Friday’s steady rain made ducks, lawns and sturgeon fishermen happy, but not anxious North Coast vintners.
The weekend weather turned appreciably warmer and allowed vineyard crews to swarm through the vines in what one vintner described as “panic picking” in Napa Valley.
Vintage 2007, while still not officially over for those brave hearts still hanging their crops, will go down in the record books as a mixed and challenging year for many parts of California.
But it’s always important to remember that you judge the wines by their quality, not by the weather, and while it might be raining in one part of the state (or a country), it might be sunny elsewhere. And despite Friday’s steady rain, and cool overcast weather today, the grapes still have a fighting chance.
As I watched puddles form in the parking lot outside my office in Napa on Friday, Scott McLeod sent one last note on his harvest at Rubicon Estate, in Rutherford, in the heart of Napa Valley.
You will recall McLeod’s forecast about 2007's potential early on, and from what his e-mail indicated, he is happy with this year’s harvest.
Thursday “was our last official day of the Rubicon harvest,” McLeod wrote. “Our harvest crew picked an unbelievable 40.7 tons of Cabernet with only 19 men yesterday!! I can only say how thankful I am for their contribution as the forecast for more rain was on my radar and the only thing between picking the last of our Rubicon-quality Cabernet and the new weather system was our vineyard staff.”
“It has been a great year with plenty of drama in October. We had an early budbreak following a dry winter. As it turns out, the early start to the season was telling of the early end of the season that we are now experiencing. In actuality, the length of the 2007 growing season is as long as or longer than normal and the growing season itself was exceptional.”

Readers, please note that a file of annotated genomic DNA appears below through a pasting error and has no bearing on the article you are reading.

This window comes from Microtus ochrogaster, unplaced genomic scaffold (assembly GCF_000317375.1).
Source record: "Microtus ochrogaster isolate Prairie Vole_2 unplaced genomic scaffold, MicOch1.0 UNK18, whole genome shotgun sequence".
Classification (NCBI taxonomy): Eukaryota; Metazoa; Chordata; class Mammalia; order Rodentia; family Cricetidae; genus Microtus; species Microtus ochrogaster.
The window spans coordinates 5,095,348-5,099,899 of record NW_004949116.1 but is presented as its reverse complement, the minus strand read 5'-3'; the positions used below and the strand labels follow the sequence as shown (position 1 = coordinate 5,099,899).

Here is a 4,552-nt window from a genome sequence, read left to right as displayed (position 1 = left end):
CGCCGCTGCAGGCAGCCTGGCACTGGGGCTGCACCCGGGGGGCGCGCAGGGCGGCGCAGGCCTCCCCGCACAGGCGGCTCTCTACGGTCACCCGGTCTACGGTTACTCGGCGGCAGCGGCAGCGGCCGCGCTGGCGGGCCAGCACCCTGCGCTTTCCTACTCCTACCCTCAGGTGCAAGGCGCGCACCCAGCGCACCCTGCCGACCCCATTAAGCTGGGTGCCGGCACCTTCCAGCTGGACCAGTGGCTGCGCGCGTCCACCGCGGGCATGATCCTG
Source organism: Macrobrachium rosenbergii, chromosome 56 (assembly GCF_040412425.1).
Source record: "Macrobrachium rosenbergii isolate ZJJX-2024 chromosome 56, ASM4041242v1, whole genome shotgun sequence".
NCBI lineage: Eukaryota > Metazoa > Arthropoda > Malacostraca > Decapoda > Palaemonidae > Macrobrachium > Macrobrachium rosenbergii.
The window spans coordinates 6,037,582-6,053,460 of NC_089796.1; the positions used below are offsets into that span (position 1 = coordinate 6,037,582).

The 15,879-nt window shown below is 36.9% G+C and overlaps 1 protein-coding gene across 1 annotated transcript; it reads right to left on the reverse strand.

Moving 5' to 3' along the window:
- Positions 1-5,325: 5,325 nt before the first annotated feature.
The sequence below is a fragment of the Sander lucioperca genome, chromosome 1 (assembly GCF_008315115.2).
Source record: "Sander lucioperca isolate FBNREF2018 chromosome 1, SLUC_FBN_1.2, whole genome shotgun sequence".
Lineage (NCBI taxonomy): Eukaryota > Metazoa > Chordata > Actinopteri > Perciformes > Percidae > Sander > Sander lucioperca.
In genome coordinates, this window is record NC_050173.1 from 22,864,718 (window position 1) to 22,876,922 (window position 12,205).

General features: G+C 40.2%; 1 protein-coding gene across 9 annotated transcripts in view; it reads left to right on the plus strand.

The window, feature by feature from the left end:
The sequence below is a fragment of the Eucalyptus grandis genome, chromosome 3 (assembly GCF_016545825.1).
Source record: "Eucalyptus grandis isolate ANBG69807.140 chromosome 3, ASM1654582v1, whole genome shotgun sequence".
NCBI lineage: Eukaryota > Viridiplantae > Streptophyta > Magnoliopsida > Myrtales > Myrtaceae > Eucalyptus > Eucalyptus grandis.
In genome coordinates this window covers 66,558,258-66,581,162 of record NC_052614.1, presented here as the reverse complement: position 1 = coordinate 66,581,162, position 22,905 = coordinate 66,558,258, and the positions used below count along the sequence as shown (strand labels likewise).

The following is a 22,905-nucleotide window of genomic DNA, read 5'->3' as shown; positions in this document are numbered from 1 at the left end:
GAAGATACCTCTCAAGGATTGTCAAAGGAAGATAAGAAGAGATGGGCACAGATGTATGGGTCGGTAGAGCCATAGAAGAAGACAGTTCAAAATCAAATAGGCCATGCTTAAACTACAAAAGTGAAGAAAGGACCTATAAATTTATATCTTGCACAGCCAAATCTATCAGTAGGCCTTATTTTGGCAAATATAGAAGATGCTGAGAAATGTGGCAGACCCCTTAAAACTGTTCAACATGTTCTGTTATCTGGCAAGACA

“We simmered all summer long, then stir fried the last week of August and the first week of September. Then the cool weather returned and allowed for the final three weeks of hang time in ideal conditions. Once we start to see the basal leaves on the vines turn yellow, that is our sign that the ripening period is over and the harvest period was upon us.”
“This early start to the rainy season is very welcome after the dry year last year. Let's hope everyone was able to get his or her grapes in before this last rain. A great harvest depends on the fact that most wineries make great wine in a given vintage and not just a handful of producers. At Rubicon Estate, every tank is now full with fermenting Cabernet and quality looks to be excellent, with pure flavors of red and black cherry and cassis, classic Rutherford characters.”
And then there’s this note from Frank Ostini, of Hitching Post, in Santa Barbara County, where vintners are all—or mostly all—smiles, with what he termed an ideal harvest.
“A generally small crop was behind normal in ripening by a couple of weeks. Some vineyards, like Bien Nacido had a yield that was one-half of usual, other vineyards had fairly normal yields. The short heat wave of Labor Day got a few Pinot vineyards pushed to ripeness, but most were ready in the later half of September or the first week of October.
“ It seems to me that we are achieving ‘ripe flavors’ at lower sugar levels, and our alcohols will be .5 to 1 percent lower than the pre-‘05 recent vintages. All of our Pinot is in the winery, and most of our Syrah. The short rain of last evening was barely enough to hold down the dust. This week we'll finish Syrah and with patience and a few warm days, start Cabernet Franc and Merlot, then Grenache, Sangiovese and Refosco. So far it seems that every vineyard has produced superior quality this year: great color, beautiful fruit, fine balance.”
DISCLAIMER: "Us winemakers always gush about the new wines,” Frank admitted, “but you have to understand we have been working very hard putting our hearts and soul into our endeavors, but most of all we have once again just fallen in love with our new vintage.”